Nigerian Exchange Group Plc (NGX) has released its dividend policy in ensuring that shareholders received returns on their investment.
The policy document which was approved by the Group’s Board of Directors and published on the company’s website was, according to the group, formulated in accordance with the laws of the Federal Republic of Nigeria, investment and tax legislations, Codes of Corporate Governance, as well as internationally recognized best practices and principles.
The document stated: “NGX Group, through its Dividend Policy, seeks to guarantee shareholder rights especially as it relates to return on investment. The policy is developed to address issues relating to the determination and payment of dividend. The Group shall apply the policy, accordingly to determine any claim by any shareholder, individual or institution, regarding the dividends payouts by NGX Group subject to provisions in the Articles of Association of the Company”.
In terms of the administration of dividends by the Group, the Policy document added, “NGX Group will apply the policy on an annual basis to develop a transparent and methodological dividend consideration and payouts.
“This approach will ensure that NGX Group has sufficient distributable profits and/or general reserves, as determined by a review of the Company’s audited financial statements as well as consideration of other financial factors, prior to any declaration and/or payment of dividend.
“To this end, the policy will guide the NGX Group in its approach to distributing surplus funds from its distributable profits and/or general reserves to shareholders, as may be determined by the profit and availability of cash for distribution; operating and investment needs of the Company; anticipated future growth and earnings of the Company; and provisions of the Company’s Articles of Association among others”.
The NGX Group Policy document provided guidance on the dividend payable in cash in a year.
According to the document, “the range of dividend payable in cash will range between a pay-out ratio 25 per cent and 75 per cent of the distributable profit of same year to which the dividend is applicable. In addition, the policy indicated that the Group’s Board of Directors may recommend a scrip (bonus) issue in any year and in any ratio as it deems fit for any year through the capitalization of any undistributed retained earnings, wherein the Board, in recommending a bonus issue, shall maintain a balance between the paid-up capital and the undistributed retained earnings.”
In keeping with best practice in corporate governance, the policy delegated the responsibility for the decision to pay dividends to the Board of Directors and the Annual General Meeting (AGM).
The policy document stated, “The decision to declare and pay dividend, including the procedure for making dividend payments, shall be approved at the Annual General Meeting (AGM) of shareholders, upon the recommendation of the Board of Directors.
The Board of Directors may in its discretion declare an interim dividend based on profits arrived at as per quarterly or half yearly unaudited financial results, noting that where no final dividend is declared, the interim Dividend shall be regarded as the final dividend in the AGM”.
The document equally provided guidance on the date for when shareholders should expect to receive dividends will be paid by NGX, stating, “dividend is to be paid on the date in which the AGM holds in the year that dividend is declared or at any other date that the shareholders at AGM shall approve and no interest shall accrue on any unclaimed dividend.”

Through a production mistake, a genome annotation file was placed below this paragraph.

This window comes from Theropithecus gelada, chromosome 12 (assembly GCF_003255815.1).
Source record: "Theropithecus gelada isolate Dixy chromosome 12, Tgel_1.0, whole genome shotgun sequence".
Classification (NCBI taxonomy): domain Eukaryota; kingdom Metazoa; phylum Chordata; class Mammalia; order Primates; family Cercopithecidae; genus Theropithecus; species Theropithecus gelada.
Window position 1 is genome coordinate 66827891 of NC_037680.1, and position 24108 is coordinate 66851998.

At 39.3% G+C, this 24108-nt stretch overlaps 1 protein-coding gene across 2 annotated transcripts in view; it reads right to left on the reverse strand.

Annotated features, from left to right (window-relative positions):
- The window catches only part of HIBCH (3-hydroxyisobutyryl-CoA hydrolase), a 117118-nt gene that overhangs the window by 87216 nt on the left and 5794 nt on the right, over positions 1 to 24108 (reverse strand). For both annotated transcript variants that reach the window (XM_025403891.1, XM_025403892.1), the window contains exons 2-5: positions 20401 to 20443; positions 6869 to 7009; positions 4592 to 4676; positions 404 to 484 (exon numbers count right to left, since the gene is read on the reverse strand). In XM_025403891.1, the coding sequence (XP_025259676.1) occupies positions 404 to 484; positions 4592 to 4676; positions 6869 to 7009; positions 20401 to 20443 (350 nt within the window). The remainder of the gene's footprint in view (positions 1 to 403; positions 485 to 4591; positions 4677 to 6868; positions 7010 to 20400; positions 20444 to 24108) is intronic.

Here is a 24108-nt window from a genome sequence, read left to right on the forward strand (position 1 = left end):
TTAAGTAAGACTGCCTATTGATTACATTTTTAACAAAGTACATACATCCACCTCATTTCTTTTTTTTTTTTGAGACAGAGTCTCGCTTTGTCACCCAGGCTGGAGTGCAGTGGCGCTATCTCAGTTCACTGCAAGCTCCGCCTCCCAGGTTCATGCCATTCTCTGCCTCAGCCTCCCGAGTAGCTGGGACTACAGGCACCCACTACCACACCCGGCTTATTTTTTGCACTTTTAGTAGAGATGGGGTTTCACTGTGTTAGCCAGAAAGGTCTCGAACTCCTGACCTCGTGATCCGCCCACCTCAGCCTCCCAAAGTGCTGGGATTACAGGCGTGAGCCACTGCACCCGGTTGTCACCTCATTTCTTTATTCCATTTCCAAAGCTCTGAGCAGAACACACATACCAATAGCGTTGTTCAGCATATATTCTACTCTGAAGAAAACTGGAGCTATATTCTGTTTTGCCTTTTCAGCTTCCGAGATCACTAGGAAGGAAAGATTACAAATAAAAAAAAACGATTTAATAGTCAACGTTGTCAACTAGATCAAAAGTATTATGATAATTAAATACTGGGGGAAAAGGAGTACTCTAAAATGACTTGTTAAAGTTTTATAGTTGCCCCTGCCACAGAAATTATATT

Equity investor group under the aegis of Independent Shareholders Association of Nigeria (ISAN) have expressed displeasures with the Federal Ministry of Finance and the Central Bank of Nigeria, CBN, over the policy impacts on the economy.
According to them, “There is obvious need for the two bodies to use the instrumentality of the monetary and fiscal policies to stem the ravaging hunger and privation in the land.”
Speaking through its National Co-ordinator, Dr Anthony Omojola, the group said their advise is that the monetary and fiscal authorities should emulate other nation’s across the world by introducing palliatives such as un-banning of certain vital food imports temporarily, granting tariff relief to certain industries and reducing taxes for some sectors.
According to him the government would be deceiving itself if it fails to acknowledge the poverty ravaging Nigerians, arising from the war in Europe as well as the devastating insurgency and insecurity in Nigeria.
He said the situation was worsened by food crisis, education crisis, the fuel crisis, debt crisis and the massive on-going theft in the oil and gas sector that have ensured the country missed the global windfall for oil and gas producers.
He said: “OPEC has increased its quota thrice since the Russia-Ukraine war but we are unable to benefit yet, and we have debts to pay”.
ISAN maintains that the government should eliminate corruption in the system; Duplication of charges and taxes; and where certain sectors of the economy are being over taxed, those sectors should be helped.
He stated: “FG has to un-ban those food products like wheat, corn etc that are essential so that there maybe food adequacy. Bread for instance is going out of reach of the masses as a result of wheat shortages. But the fear by government is obviously that imports may negatively effect our exchange rate and further de-value the Naira.
“That is why we are saying there should be a comprehensive review of the economy so that we can ably weigh the needed changes and their impacts on the overall economy.”